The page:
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Goose Hunting Zones

Goose Hunting Zones

Lake Erie Canada Gooze Zone

The Lake Erie Canada Goose Zone includes all land and water north of I-80 in Trumbull, Portage, Summit, Cuyahoga, Lorain, Erie, Sandusky, and Ottawa counties, and portions of Wood and Lucas counties east of I-280 and I-75 from I-80 (near Toledo) north to the Michigan line. The Zone also includes Lake, Geauga, and Ashtabula counties, and the open waters of Lake Erie.

North Zone

North of I-70 excluding the Lake Erie Canada Goose Zone.

South Zone

South Zone: South of I-70.

 

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Lake Erie Canada Goose Zone

Lake Erie Canada Goose Zone

The Lake Erie Canada Goose Zone includes all land and water north of I-80 in Trumbull, Portage, Summit, Cuyahoga, Lorain, Erie, Sandusky, and Ottawa counties, and portions of Wood and Lucas counties east of I-280 and I-75 from I-80 (near Toledo) north to the Michigan line. The Zone also includes Lake, Geauga, and Ashtabula counties, and the open waters of Lake Erie.

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Falconry for Waterfowl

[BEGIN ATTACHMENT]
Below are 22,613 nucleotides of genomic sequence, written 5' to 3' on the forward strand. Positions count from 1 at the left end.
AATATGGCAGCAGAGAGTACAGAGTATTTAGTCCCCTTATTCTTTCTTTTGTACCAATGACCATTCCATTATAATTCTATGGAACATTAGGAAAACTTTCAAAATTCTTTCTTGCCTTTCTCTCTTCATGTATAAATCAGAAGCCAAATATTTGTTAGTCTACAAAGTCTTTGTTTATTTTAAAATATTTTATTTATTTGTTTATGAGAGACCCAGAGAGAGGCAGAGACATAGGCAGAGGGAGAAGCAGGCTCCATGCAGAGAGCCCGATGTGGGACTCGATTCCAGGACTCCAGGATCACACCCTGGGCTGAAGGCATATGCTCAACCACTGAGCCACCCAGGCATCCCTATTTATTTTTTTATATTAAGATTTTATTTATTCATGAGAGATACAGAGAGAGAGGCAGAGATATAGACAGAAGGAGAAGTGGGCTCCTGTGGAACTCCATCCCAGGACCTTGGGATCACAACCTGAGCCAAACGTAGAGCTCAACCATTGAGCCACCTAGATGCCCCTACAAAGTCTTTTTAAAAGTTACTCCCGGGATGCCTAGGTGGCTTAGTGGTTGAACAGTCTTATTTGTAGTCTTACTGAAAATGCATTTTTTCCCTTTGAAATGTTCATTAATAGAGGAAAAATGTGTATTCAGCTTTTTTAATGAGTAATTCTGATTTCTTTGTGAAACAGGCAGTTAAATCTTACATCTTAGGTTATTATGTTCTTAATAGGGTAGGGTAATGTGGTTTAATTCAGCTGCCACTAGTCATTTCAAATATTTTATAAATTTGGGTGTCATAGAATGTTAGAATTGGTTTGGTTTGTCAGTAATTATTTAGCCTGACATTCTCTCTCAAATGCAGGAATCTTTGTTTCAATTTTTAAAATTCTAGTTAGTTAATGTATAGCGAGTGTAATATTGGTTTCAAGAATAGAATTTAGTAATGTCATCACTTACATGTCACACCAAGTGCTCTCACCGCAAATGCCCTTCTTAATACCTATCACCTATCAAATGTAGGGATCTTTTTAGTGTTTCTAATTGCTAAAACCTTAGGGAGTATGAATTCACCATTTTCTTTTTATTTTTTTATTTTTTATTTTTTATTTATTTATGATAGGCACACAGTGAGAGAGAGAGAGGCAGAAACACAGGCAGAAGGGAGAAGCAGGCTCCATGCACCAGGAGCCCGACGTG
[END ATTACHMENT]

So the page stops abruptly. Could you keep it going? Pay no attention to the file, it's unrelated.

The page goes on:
Legal method of take for Ducks, Coots, Mergansers, and Geese during (1) the extended early season (September 1-16, 2012), (2) the regular 60-day duck season in each of Ohio’s 3 duck zones, and (3) the extended late season (February 8 – March 10, 2013). The daily bag limit is 3 migratory game birds in the aggregate; possession limit is 6 migratory game birds in the aggregate.

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Harvest Information Program (HIP) Certification

Harvest Information Program (HIP) certification is required of all waterfowl hunters prior to hunting. Migratory game bird hunters must call 1-877-HIPOHIO (447-6446) and answer a few survey questions to complete the HIP certification requirement. Once the survey has been completed, hunters will be provided a certification number to write on their Ohio hunting license. Waterfowl hunters age 18 and older will also need a state wetland habitat stamp which may be purchased at any hunting license agent or at wildohio.com. In addition, all waterfowl hunters age 16 and older must posses a signed federal duck stamp which can be purchased at most U.S. post offices.